Hybrid working to be used by biggest UK employers
Nearly all the 50 biggest UK employers have said they do not plan on bringing their staff back to the office full-time, according to new research by the BBC.
Citing the need to start 'smart working' and offering flexibility to employees, 43 of the firms said they would embrace a mix of home and office working.
Staff will also be encouraged to work from home two to three days a week.
Mark Read, chief executive of advertising firm WPP, told BBC News: “We're never going to go back to working the way we used to work, but the new ways of using the office require careful planning.
"People are working from home three to four days a week so we probably need 20% less space, but we're not going to do that if everyone's working from home on Mondays and Fridays."
Sridhar Iyengar, managing director at software development company Zoho Europe, said it is not surprising many businesses are starting to cut back on using office spaces.
He told HR magazine: “Safety, productivity and costs are now taking precedent when employers decide on business operations post pandemic.
“However, humans are social beings, and many employees and colleagues are itching for some real-life interaction in a work environment.”
Iyengar said he predicts a hybrid working model which sees workers operate from a part-home, part-office environment, will become the model of choice for most businesses.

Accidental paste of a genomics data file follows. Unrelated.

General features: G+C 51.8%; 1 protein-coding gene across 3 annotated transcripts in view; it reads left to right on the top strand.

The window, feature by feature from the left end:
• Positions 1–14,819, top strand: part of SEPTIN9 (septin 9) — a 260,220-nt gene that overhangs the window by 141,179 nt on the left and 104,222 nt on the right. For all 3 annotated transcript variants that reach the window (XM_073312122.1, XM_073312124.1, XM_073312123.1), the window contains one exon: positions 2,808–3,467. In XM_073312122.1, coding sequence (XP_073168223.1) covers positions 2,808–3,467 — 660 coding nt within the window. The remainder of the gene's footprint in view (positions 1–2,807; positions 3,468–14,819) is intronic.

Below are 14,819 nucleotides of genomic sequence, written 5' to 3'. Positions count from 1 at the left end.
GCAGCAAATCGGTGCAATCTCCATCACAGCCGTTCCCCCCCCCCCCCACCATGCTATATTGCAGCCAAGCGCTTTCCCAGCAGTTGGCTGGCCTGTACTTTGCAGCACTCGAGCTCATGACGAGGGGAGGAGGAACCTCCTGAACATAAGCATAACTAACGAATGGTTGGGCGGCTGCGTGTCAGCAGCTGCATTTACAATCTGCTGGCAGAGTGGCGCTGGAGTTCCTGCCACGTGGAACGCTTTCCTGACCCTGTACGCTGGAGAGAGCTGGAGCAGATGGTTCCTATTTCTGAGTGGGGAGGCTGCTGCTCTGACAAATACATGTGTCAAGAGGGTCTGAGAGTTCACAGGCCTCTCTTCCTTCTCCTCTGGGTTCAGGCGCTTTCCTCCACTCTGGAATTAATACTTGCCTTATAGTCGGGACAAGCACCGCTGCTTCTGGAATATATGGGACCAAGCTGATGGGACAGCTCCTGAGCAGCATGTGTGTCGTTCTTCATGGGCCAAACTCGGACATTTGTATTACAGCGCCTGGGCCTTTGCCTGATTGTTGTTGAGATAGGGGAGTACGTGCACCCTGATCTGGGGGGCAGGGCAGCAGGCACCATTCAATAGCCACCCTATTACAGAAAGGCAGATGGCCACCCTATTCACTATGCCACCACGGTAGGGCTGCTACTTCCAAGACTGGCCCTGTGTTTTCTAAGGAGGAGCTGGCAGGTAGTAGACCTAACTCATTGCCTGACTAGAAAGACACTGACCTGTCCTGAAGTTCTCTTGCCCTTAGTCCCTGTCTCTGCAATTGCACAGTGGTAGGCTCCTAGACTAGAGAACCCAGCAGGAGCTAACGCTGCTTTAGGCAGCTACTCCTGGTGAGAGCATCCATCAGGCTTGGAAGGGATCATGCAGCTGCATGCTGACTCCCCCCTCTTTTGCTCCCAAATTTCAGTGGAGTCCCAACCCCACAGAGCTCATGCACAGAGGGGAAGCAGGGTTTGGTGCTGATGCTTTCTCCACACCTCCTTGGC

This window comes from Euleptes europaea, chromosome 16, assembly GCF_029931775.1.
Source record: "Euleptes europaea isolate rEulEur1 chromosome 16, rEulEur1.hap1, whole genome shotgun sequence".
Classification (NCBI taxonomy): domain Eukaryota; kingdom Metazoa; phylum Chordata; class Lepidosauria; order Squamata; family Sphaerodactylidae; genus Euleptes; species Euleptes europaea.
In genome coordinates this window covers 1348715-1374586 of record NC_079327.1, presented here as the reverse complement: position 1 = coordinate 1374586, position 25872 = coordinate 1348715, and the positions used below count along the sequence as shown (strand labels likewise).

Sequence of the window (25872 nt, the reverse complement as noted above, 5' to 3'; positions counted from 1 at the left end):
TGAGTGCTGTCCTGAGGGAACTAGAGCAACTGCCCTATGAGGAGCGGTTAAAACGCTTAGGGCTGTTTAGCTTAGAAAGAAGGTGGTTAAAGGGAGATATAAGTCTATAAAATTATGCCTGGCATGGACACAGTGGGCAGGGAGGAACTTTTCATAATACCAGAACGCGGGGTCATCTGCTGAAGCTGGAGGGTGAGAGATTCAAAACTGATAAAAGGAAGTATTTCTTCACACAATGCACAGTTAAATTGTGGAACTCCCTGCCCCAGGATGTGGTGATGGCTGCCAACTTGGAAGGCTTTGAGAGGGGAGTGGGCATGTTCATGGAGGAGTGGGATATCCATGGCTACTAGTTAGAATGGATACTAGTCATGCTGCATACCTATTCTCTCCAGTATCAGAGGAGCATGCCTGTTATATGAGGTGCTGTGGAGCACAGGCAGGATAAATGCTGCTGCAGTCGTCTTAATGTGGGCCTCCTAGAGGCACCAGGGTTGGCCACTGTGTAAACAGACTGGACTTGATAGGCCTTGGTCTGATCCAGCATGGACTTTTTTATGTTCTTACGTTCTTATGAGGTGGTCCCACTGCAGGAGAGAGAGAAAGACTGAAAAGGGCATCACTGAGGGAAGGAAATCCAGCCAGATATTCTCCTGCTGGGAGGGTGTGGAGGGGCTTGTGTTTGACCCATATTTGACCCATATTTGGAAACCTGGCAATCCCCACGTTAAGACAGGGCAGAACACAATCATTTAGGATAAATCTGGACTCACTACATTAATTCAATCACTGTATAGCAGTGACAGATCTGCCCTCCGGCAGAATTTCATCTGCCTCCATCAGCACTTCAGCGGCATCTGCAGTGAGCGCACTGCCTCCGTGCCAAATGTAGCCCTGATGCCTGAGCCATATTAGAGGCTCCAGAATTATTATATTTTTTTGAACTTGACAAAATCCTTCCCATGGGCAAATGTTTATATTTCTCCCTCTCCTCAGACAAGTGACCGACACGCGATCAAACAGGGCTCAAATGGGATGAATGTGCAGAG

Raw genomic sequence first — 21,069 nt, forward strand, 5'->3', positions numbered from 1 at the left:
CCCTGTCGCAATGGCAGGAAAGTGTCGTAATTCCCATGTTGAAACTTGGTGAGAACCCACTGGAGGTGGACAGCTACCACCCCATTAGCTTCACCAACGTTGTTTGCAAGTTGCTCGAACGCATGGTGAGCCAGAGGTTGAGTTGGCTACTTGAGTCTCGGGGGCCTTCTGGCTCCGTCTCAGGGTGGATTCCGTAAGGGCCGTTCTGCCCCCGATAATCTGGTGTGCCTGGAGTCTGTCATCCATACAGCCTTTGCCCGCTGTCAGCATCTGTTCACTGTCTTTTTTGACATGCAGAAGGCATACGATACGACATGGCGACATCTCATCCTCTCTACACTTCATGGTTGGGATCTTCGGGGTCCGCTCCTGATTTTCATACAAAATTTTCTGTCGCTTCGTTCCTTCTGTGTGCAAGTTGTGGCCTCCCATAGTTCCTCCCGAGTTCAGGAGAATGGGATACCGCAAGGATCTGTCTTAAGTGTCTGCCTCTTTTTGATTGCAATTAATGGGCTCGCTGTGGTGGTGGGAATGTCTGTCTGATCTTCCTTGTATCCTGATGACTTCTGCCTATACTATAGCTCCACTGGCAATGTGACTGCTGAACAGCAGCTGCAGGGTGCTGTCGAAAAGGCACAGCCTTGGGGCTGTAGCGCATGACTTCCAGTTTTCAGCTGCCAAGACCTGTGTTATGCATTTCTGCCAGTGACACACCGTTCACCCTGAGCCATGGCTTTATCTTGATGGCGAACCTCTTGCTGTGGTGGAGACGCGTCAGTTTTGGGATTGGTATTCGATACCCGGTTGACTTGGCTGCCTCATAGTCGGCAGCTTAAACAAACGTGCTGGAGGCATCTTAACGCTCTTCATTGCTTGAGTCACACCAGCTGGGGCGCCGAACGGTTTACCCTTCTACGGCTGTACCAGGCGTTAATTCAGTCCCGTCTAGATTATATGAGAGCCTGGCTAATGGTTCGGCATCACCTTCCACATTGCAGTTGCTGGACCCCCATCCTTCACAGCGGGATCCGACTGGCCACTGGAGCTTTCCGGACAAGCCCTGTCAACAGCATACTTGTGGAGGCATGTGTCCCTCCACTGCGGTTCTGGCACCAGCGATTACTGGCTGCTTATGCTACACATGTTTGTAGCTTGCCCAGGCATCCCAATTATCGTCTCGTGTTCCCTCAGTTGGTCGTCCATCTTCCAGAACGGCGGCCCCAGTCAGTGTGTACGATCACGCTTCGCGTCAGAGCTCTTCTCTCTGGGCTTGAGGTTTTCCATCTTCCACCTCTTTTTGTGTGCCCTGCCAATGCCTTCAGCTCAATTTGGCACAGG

He said: "This hybrid model will appease cost-concerned employers while maintaining benefits such as flexibility and wellbeing improvements, all the while injecting a social element back into workspaces.
“As these businesses take this route, it is crucial that decision-makers equip IT teams with better long-term solutions to surging demand for their services.”
The pandemic allowed employees who had never before worked flexibly do so, and Danny Harmer, chief people officer at Aviva, said they now want to continue working flexibly.
Speaking to BBC News, Harmer said 95% of Aviva workers said they would like to be able to spend some of their time working flexibly and remotely in different locations.
She said: “The company had to be mindful that many staff appreciate being in an office, such as those who live alone or do not have a suitable place to work.”
The BBC questioned 50 big employers, ranging from banks to retailers. The firms contacted cover 1.1 million workers in the UK.
Hybrid working after the pandemic: